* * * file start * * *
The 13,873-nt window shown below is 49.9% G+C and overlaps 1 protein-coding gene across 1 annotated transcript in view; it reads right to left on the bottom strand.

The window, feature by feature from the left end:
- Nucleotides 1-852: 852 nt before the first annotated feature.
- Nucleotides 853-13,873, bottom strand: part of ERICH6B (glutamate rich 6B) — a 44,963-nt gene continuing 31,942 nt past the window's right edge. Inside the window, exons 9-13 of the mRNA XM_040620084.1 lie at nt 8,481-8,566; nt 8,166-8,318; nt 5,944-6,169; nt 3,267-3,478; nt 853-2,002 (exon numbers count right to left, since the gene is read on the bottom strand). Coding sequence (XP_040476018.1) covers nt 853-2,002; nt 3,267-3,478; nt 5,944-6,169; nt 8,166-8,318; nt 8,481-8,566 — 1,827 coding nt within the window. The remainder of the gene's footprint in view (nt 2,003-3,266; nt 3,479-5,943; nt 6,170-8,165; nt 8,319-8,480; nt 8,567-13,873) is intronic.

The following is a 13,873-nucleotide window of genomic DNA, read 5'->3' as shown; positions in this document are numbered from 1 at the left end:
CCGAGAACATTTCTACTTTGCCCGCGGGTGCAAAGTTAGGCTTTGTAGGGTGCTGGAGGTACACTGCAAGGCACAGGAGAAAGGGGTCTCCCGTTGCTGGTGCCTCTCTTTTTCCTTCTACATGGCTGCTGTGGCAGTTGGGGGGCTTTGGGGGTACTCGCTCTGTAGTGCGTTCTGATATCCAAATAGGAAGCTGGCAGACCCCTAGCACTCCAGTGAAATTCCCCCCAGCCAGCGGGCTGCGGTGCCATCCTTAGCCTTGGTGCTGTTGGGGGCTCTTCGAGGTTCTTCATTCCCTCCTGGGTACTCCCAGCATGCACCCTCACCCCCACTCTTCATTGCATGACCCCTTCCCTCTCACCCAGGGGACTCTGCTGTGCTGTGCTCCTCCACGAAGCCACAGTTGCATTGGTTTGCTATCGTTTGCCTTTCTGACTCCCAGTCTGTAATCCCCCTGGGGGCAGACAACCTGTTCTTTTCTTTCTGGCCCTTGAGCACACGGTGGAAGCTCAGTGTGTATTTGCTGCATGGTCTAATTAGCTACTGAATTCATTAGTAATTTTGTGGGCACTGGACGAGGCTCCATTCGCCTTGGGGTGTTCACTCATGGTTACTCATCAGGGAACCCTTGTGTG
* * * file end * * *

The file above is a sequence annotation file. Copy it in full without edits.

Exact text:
The 13,873-nt window shown below is 49.9% G+C and overlaps 1 protein-coding gene across 1 annotated transcript in view; it reads right to left on the bottom strand.

The window, feature by feature from the left end:
- Nucleotides 1-852: 852 nt before the first annotated feature.
- Nucleotides 853-13,873, bottom strand: part of ERICH6B (glutamate rich 6B) — a 44,963-nt gene continuing 31,942 nt past the window's right edge. Inside the window, exons 9-13 of the mRNA XM_040620084.1 lie at nt 8,481-8,566; nt 8,166-8,318; nt 5,944-6,169; nt 3,267-3,478; nt 853-2,002 (exon numbers count right to left, since the gene is read on the bottom strand). Coding sequence (XP_040476018.1) covers nt 853-2,002; nt 3,267-3,478; nt 5,944-6,169; nt 8,166-8,318; nt 8,481-8,566 — 1,827 coding nt within the window. The remainder of the gene's footprint in view (nt 2,003-3,266; nt 3,479-5,943; nt 6,170-8,165; nt 8,319-8,480; nt 8,567-13,873) is intronic.

The following is a 13,873-nucleotide window of genomic DNA, read 5'->3' as shown; positions in this document are numbered from 1 at the left end:
CCGAGAACATTTCTACTTTGCCCGCGGGTGCAAAGTTAGGCTTTGTAGGGTGCTGGAGGTACACTGCAAGGCACAGGAGAAAGGGGTCTCCCGTTGCTGGTGCCTCTCTTTTTCCTTCTACATGGCTGCTGTGGCAGTTGGGGGGCTTTGGGGGTACTCGCTCTGTAGTGCGTTCTGATATCCAAATAGGAAGCTGGCAGACCCCTAGCACTCCAGTGAAATTCCCCCCAGCCAGCGGGCTGCGGTGCCATCCTTAGCCTTGGTGCTGTTGGGGGCTCTTCGAGGTTCTTCATTCCCTCCTGGGTACTCCCAGCATGCACCCTCACCCCCACTCTTCATTGCATGACCCCTTCCCTCTCACCCAGGGGACTCTGCTGTGCTGTGCTCCTCCACGAAGCCACAGTTGCATTGGTTTGCTATCGTTTGCCTTTCTGACTCCCAGTCTGTAATCCCCCTGGGGGCAGACAACCTGTTCTTTTCTTTCTGGCCCTTGAGCACACGGTGGAAGCTCAGTGTGTATTTGCTGCATGGTCTAATTAGCTACTGAATTCATTAGTAATTTTGTGGGCACTGGACGAGGCTCCATTCGCCTTGGGGTGTTCACTCATGGTTACTCATCAGGGAACCCTTGTGTG